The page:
We did eventually make it to Berg, against literally all odds. It was about that time that my partner lost interest in Outward, having no murderous success in the two hours we played. In life we see eye-to-eye. In games, well, I’ll just let him go back to Apex Legends while I travel to Monsoon.
If you haven’t heard yet, Outward is hard. I’ve found myself limping away bloody from fights with basic enemies like hyenas that in any other RPG I’d have stomped under my boot during a tutorial.
Based on the chatter online, I don't think I've died quite as many times as most people, and I’m feeling generous so I’ll send you off with the pro-level skills that have kept me alive even when surrounded by three bandits. The secret is: be a coward. Not an average craven who runs from fights when they realize that they’re in over their head, but a truly masterful coward so afraid of direct conflict that you plan the death of your assailants before they even spot you.
Keep your friends close and your enemies closer, as I’m seldom known to say until now. Spare an eye for everything nearby that’s likely to kill you, because chances are they might like to kill each other instead!
Results can be mixed, but I’ve had decent luck sprinting away from various aggressive wildlife and leading them into the open arms of a bandit duo. Make sure to observe the outcome from a safe distance so the winner doesn’t immediately turn their murderous attentions back to you. If it was a close fight and the winner is looking ragged, by all means step in to deliver the killing blow.
Traps are relentless in Outward, often peppering the ground leading up to enticing chests or dark tunnels. You can use them to your advantage in the same way. Relentlessly.
Tripwire traps are easy to set up with no prerequisite skills. That may seem like a safety hazard but... I guess that’s the point. After your trap is built on the ground, any number of sharp objects can be put inside as offensive material. Metal and wooden spikes (which can be crafted or found in supply caches in the wild), spare weapons, or predator bones looted from the corpses of hyenas that you had bandits kill for you. You can even stick a fishing harpoon into a trap. Repeat ad infinitum.
You won't set off your own traps (nor will your co-op friends) so feel free to be an absolute scumbag and sprint backwards through a hell of your own design with an enemy hot on your tail.
It’s hard to miss the icon that pops up every time you dodge roll while wearing your backpack. Outward clues you in early that this is a suggestion to shrug the weight off your shoulders while fighting, but it’s still easy to forget this maneuver in the midst of a fight.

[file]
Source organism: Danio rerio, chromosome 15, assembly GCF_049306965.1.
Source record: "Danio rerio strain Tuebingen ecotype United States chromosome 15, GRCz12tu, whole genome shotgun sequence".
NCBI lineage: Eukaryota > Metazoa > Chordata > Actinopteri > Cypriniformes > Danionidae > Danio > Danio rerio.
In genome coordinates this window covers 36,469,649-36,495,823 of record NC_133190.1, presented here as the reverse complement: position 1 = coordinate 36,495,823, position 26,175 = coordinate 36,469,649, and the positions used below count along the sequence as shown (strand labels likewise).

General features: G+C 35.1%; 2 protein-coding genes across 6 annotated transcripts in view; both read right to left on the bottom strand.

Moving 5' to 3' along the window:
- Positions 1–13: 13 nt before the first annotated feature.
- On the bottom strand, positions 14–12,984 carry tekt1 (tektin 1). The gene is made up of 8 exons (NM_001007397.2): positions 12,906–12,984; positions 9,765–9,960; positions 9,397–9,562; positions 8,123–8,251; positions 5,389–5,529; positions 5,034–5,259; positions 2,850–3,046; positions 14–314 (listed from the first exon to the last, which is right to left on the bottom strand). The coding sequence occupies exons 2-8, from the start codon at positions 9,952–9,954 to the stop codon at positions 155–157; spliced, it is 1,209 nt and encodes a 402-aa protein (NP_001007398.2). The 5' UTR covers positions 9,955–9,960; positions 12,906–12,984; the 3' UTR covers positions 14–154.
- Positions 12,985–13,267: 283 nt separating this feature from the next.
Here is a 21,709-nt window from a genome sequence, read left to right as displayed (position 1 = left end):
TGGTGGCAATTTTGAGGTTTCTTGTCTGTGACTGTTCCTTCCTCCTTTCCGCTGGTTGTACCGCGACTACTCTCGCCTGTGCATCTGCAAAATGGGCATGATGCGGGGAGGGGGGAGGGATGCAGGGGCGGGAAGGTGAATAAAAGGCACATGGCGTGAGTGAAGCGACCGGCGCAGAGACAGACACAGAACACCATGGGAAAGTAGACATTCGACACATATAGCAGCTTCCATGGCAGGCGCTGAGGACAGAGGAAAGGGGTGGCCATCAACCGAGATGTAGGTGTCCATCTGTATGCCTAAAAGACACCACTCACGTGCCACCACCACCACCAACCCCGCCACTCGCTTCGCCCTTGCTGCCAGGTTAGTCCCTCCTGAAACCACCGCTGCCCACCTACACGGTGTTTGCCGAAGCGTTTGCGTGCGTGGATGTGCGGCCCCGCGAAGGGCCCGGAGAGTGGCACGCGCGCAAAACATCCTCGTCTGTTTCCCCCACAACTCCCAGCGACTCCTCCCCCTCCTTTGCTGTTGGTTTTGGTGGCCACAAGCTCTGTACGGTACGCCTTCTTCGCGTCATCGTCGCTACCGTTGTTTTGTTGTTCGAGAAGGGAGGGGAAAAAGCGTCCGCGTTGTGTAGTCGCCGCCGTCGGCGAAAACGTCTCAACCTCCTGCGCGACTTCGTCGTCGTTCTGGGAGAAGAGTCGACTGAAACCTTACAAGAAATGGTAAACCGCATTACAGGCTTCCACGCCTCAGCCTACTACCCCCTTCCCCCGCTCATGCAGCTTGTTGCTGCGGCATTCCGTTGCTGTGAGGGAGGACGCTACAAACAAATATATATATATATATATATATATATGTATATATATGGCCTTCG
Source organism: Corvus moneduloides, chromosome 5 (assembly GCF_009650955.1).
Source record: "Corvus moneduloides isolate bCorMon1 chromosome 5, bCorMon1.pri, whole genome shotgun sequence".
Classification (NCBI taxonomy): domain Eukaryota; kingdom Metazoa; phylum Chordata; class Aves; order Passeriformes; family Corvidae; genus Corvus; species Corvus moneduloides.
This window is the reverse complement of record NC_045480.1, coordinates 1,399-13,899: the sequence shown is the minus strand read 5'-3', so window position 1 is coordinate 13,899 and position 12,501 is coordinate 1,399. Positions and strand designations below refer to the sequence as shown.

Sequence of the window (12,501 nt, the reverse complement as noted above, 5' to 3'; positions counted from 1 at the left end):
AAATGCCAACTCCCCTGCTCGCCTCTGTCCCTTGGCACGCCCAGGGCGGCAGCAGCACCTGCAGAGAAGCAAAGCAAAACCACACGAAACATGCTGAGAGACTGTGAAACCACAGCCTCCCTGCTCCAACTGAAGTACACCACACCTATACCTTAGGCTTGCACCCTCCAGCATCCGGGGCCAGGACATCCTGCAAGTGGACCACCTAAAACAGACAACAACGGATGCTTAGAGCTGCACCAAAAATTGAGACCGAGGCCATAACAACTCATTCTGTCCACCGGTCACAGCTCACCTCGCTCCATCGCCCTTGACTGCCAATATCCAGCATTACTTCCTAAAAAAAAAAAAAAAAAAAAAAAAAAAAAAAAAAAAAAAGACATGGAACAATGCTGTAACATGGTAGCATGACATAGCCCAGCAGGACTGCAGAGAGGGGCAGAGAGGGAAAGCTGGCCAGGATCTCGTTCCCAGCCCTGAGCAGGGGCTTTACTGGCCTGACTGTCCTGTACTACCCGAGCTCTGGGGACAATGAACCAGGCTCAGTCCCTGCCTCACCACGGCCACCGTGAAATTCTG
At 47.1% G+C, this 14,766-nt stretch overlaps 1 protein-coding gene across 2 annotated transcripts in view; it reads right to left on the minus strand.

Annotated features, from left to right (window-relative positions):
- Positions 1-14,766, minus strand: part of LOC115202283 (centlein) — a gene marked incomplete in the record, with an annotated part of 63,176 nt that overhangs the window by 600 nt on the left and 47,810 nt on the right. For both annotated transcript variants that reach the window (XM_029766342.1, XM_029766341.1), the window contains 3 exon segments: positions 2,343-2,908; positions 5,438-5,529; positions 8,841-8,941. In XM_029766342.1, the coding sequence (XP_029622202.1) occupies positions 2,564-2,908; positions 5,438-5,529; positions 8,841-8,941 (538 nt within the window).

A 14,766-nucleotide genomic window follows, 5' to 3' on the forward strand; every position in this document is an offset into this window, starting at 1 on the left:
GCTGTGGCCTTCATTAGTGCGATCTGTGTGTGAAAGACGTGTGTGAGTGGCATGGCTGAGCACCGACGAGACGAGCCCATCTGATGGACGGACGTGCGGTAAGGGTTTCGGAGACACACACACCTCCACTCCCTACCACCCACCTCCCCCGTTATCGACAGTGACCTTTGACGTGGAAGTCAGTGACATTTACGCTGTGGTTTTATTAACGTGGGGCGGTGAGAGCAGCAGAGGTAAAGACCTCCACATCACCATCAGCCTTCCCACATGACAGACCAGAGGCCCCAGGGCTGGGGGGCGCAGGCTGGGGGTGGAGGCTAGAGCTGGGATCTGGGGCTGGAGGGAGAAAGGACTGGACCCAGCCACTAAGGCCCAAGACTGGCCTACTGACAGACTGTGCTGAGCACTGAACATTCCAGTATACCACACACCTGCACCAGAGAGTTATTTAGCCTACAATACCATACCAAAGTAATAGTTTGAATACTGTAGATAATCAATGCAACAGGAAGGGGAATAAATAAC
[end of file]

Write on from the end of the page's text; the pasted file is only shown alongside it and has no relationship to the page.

If you’re going to drop your stash mid-tussle, make sure you’ve organized your inventory appropriately and are keeping items you need in your pockets, not your backpack. I feel like an idiot after freeing myself of that weight, circling my enemy, and realizing that the fire stone I need to cast more powerful spells is stuffed in the bottom of the backpack that’s now being guarded by my enemies.
Don’t lose a fight without your backpack on, though. If you lose all your health while wearing it, chances are good you’ll wake up with your pack lying nearby. But if you’re taken down while your pack is off, you’ll have to run all the way back to that spot to retrieve it.
If you’ve taken a chunk of damage, lay down to restore your health and stamina. Don’t be afraid to sleep outside, even at night or in the snow. Split your time wisely in the sleeping menu between resting and keeping guard and you’ll have no trouble with ambushes. The extra time spent guarding to ensure your safety can cost you extra thirst and hunger, but rarely to such a degree that drinking and eating before lying down can’t prevent disaster.
There’s also a camouflaged tent for sale in Berg that reduces the likelihood of being ambushed. And watch for clusters of butterflies floating around in the open wilderness. Their usefulness isn’t immediately obvious but if you throw down a tent or bedroll in their midst, you’ll find yourself in a safe zone with no chance of being ambushed while sleeping.
When being a coward, it’s important to dress the part. If you’ll be lugging around all those recommended traps and metal spikes, you’ll need plenty of inventory space. Larger backpacks are worth the investment and if you’re feeling a little scummy you can take advantage of a cheat to earn a 110 capacity backpack in the bandit camp nearest to Cierzo.
As for armor, you’ll want to stock up on pieces that give you a boost to movement speed so you can go fast. In the opposite direction of danger. The Pearlbird Mask, a rare loot drop from dead pearlbirds, adds 20% movement speed. The Master Trader Boots and Garb add a total of 20% movement speed together. Just this once, I prefer function over fashion.